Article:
(Reviewed by JD Jung)
“The shell of home is a prison of sorts, as much as protection, a casing of familiarity and continuity that can vanish outside. Walking the streets can be a form of social engagement, even of political action …but it can also be a means of inducing reverie, subjectivity, and imagination, a sort of duet between the prompts and interrupts of the outer world and the flow of images and desires (and fears) within. At times, thinking is an outdoor activity, and a physical one.”
Author Rebecca Solnit explains that this process brought ideas to English writer Virginia Woolf. Though she suffered what many consider to be bi-polar disorder-Woolf committed suicide in 1941- Solnit claims that Woolf “liberated the text, the imagination, the fictional character, and then demands that liberty for ourselves, most particularly for women.”
In this powerful 2009 essay, “Woolf’s Darkness: Embracing the Inexplicable” she demands that women “have full freedom to roam, geographically and imaginatively.”
Men Explain Things to Me is actually a series of essays by Rebecca Solnit, where she explores the evolution of women’s freedom and the determination of self. I discovered this slim book when I perused the staff recommendations at Skylight Books in the Los Feliz area of Los Angeles.
In the the 2008 title essay , Solnit states that many men speak as experts to women on things that they know nothing or little about. They talk down to women which keep women from opening up and expressing their opinions. This also enforces self-doubt and self-limitation.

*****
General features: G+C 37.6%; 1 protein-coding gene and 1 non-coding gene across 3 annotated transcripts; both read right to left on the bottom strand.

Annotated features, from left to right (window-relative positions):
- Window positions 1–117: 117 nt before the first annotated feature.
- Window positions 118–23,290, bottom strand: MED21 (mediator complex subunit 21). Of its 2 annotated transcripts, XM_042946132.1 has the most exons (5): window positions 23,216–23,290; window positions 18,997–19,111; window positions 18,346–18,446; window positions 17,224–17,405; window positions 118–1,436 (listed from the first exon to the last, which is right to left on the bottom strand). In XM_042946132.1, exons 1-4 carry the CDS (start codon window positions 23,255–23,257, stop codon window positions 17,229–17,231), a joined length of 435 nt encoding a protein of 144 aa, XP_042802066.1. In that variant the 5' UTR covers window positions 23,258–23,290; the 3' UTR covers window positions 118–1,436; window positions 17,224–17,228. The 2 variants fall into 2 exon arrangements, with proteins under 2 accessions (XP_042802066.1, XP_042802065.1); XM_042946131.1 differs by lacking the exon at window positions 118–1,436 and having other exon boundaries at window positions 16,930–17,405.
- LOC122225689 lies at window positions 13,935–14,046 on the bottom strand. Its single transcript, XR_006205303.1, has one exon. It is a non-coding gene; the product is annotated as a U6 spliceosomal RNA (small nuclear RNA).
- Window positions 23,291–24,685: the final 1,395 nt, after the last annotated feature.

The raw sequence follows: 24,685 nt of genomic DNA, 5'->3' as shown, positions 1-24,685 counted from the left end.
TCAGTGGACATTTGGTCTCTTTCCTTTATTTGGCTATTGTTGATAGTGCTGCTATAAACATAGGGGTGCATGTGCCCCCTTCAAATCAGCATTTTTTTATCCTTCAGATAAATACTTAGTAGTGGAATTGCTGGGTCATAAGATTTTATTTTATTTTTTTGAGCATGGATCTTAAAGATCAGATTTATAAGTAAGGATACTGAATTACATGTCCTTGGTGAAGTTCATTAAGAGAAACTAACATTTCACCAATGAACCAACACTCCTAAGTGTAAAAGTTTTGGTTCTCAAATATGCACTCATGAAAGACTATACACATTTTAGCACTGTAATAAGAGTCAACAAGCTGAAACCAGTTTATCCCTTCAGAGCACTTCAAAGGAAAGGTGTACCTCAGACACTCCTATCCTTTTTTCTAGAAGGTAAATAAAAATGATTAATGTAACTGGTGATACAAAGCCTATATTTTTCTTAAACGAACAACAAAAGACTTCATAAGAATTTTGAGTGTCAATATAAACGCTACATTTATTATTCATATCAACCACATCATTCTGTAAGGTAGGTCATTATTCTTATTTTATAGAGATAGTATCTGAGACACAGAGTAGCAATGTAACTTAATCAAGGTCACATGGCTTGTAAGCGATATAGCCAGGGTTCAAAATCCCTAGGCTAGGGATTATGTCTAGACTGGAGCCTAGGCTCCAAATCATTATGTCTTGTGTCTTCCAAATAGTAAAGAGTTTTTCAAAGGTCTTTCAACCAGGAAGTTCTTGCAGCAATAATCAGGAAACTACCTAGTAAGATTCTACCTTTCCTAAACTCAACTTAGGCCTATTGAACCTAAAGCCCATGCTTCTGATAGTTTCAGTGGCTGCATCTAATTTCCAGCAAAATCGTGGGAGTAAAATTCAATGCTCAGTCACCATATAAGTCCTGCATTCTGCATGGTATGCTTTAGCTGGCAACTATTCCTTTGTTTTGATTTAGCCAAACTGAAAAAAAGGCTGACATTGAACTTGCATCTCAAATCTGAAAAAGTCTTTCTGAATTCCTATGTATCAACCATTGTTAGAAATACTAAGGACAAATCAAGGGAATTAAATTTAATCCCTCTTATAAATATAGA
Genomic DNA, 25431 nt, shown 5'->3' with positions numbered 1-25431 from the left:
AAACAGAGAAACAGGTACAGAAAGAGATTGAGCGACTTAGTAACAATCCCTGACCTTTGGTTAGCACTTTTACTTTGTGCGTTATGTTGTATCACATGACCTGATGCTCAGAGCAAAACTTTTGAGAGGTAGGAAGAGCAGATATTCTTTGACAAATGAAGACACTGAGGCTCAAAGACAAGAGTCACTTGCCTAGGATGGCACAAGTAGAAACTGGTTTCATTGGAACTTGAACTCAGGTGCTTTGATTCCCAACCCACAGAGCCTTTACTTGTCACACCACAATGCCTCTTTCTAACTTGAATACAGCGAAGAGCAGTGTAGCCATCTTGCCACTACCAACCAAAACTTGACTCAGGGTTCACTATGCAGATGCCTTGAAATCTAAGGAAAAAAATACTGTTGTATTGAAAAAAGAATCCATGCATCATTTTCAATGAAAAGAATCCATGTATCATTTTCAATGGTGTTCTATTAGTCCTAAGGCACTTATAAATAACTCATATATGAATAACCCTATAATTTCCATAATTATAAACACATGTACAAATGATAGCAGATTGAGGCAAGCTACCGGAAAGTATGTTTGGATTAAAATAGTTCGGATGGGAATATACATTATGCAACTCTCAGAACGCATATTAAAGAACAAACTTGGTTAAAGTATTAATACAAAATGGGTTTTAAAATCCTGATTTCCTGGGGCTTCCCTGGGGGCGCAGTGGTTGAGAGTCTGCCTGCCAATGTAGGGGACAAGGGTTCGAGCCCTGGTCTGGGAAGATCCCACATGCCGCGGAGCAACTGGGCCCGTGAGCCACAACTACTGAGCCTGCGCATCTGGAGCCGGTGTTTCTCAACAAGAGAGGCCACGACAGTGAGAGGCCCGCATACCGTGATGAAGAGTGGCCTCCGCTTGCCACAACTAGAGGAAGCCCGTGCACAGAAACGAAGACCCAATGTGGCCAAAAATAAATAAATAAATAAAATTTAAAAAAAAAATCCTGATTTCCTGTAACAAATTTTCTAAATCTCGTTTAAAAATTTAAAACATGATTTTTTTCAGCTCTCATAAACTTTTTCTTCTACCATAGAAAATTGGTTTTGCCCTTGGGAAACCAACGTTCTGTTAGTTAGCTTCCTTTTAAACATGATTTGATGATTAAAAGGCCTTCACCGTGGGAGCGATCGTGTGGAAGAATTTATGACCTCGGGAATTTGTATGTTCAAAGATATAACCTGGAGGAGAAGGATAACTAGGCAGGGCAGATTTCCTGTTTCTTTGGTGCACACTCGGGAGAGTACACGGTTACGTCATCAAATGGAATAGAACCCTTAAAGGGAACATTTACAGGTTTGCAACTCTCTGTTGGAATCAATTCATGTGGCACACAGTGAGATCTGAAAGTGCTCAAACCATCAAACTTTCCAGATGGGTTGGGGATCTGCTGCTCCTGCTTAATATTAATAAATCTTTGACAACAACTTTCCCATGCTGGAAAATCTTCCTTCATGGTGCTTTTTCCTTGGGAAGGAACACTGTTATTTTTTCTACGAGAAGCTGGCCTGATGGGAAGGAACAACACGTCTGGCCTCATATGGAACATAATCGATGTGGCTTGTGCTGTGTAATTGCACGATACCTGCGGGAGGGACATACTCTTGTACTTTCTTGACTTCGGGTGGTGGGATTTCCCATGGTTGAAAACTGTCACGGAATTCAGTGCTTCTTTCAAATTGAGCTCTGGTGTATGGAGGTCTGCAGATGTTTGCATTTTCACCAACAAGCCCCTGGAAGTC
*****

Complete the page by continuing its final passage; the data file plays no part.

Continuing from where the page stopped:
“Worlds Collide in a Luxury Suite” (2011) was written right after IMF head, Dominique Strauss- Kahn was arrested for sexual assault. Solnit parallels this to the IMF’s attack on the poor nations and how it is an assault on all of us through free market economics that cuts unions, education and aid to the poor. However, she celebrates that today in this country a poor woman can file charges against a prominent man and have a chance that the justice system may prevail.
Solnit opened my eyes in some of these essays. For example, “In Praise of the Threat: What Marriage Equality Really Means” (2013), she reminds us that gay marriage has opened the door to marriage equality for all people, changing the dynamics of heterosexual marriage, where men control women.
The history of violence is explored in “The Longest War” (2013). In her 2014 essays, “Grandmother Spider” (2014) and “Pandora’s Box and the Volunteer Police Force” she notes how women both exist and are invisible. However progress, enlightenment and freedom for any group can never be put back in the Genie’s bottle.
I particularly enjoy the striking images by San Francisco artist Ana Teresa Fernandez (magical reality) that are sprinkled throughout the book and give further emphasis to the written word. If you are not familiar with Fernandez, google her work.
I recommend Men Explain Things to Me for those who wish to challenge their ideas and perhaps find a new way to look at history and current events in a unique context.